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In August 1605, he matriculated from Magdalen College, Oxford, where he became known for his debates and arguments. In November 1605, when the Gun Powder Plot that was meant to blow up the House of Lords was unearthed, he began to take a keen interest in naval and military affairs.
In June 1607, he was admitted as a member of the London Merchant Taylors' Company. By then he had become mentally mature which was proven when in 1608, he stood by his servant and friend, Phineas Pett, who was accused of bad behavior. Later, Pett was declared innocent.
Although Henry was still very young, he began to be known as a great scholar. Upon the death of Lord Lumley in 1609, his library, which incorporated collections from the Earl of Arundel’s library, was transferred to Henry.
Also from his mid-teens, Henry began to show great leadership qualities and was entrusted with many responsibilities, which he carried out successfully. A devout protestant, he attentively listened to the sermons preached by the clerics in his household and fined all those who swore in his presence.
As he grew up, he became more and more popular with his subjects, which, according to hearsay, created tension between him and his father. However, there is no proof of such allegations. Contrarily, the king was greatly distressed when Prince Henry died at the age of 18.
Prince of Wales
In 1610, the Parliament gave its consent for Prince Henry’s investiture as Prince of Wales. Subsequently in June 1610, he was invested with the title in a pompous ceremony, which cost an equivalent of £10 million in today's money. Concurrently, he was also made Earl of Chester.
After his investiture, Prince Henry moved his household to St. James Palace. Here, he continued to amass pieces of art, in which he was advised by Thomas Howard, Earl of Arundell. He also appointed Abraham van der Doort to keep a record of his works of art.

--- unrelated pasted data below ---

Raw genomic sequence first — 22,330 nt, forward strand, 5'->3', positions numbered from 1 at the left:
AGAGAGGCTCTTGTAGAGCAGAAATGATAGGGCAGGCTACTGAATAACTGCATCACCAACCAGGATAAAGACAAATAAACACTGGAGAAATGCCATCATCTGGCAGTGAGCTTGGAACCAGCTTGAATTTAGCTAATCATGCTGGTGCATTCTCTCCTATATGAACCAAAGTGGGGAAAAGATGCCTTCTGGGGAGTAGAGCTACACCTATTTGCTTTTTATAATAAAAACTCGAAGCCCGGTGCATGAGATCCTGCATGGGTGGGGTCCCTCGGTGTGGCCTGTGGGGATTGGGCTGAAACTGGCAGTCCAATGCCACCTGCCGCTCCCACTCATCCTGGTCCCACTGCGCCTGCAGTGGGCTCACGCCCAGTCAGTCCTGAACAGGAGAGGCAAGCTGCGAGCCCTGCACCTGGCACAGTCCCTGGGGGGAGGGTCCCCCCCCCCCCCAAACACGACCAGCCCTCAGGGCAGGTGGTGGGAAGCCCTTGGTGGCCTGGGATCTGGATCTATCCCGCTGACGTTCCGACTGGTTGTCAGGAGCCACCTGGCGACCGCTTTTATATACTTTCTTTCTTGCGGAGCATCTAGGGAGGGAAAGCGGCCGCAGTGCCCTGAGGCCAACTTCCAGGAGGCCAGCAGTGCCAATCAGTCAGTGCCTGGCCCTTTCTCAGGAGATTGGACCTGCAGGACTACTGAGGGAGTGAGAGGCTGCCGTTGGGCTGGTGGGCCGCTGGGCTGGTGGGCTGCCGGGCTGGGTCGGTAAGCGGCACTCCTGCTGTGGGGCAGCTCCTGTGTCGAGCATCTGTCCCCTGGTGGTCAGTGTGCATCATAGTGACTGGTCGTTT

As the Prince of Wales, he now began to take up greater responsibilities, reassigning Sir Thomas Dale to the Virginia Company of London's colony in North America. He was also very keen on reconciling with the Irish rebels. His erstwhile tutor, Sir David Murray of Gorthy, now became his secretary.
Along with taking up official responsibilities, he continued to pursue his interest in art. In 1612, he commissioned water-works for the garden in Richmond Palace. Unfortunately, he did not live long after that.
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In 1604, a proposal was made for Prince Henry’s wedding to the Infanta Anne, the heiress to the Spanish throne at that time. It failed because the King of Spain demanded that the Prince be sent to Spain to be brought up as a Catholic. It was renewed in 1605 and 1607.
In April 1611, it was proposed that the Prince of Wales marry the eldest daughter of Duke of Savoy. However, the proposal was not received well in England and the Prince was also averse to such a wedding and therefore, it did not take place.
Death & Legacy
In early October 1612, a marriage between Princess Elizabeth, and Frederick (Friedrich) V, Count Palatine of the Rhine was fixed and Prince Henry was asked to help in the wedding arrangements. He was especially asked to arrange the flotilla that would take his sister across the sea.
It was during his sister’s wedding arrangements Henry is believed to have caught germs of typhoid. Possibly on 12 October 1612, he was first seized with fever. Over the next two weeks, he experienced loss of sleep and developed gastrointestinal symptoms.
On October 25 1612, after a game of tennis, he felt much worse. Yet, he had dinner with his father; but it was noticed that his pulse was very fast and his face was red. Soon, he developed high fever and his stomach was swollen. He also felt very thirsty.
Continuing to deteriorate, the Prince of Wales died on November 6 1612. It was initially believed that he was poisoned, but later examinations ruled it out. Instead, it was said that he died of fever. Today, it is believed that he died of typhoid.
His body remained at St. James Palace until his funeral on December 7 1612. Two thousand mourners followed his cortege to Westminster Abbey, where George Abbot, the Archbishop of Canterbury, delivered a two-hour sermon. Parallel funerals were also held in Oxford, Cambridge and Bristol.
The Prince was laid to rest in the vault of his grandmother Mary, Queen of Scots, in the south aisle of the Henry VII Chapel. It is not known why, but no monument was built for him.
His parents did not attend his funeral. King James was too distressed to attend it and so it fell upon ten years old Charles to act as the chief mourner. Queen Anne was so distraught that she could not even bear to have Henry’s death mentioned.
So high was his popularity that within a month of his death, at least 32 poets had written poems on him. Among them were, Sir William Alexander, Thomas Campion, George Wither, George Chapman, John Davis etc.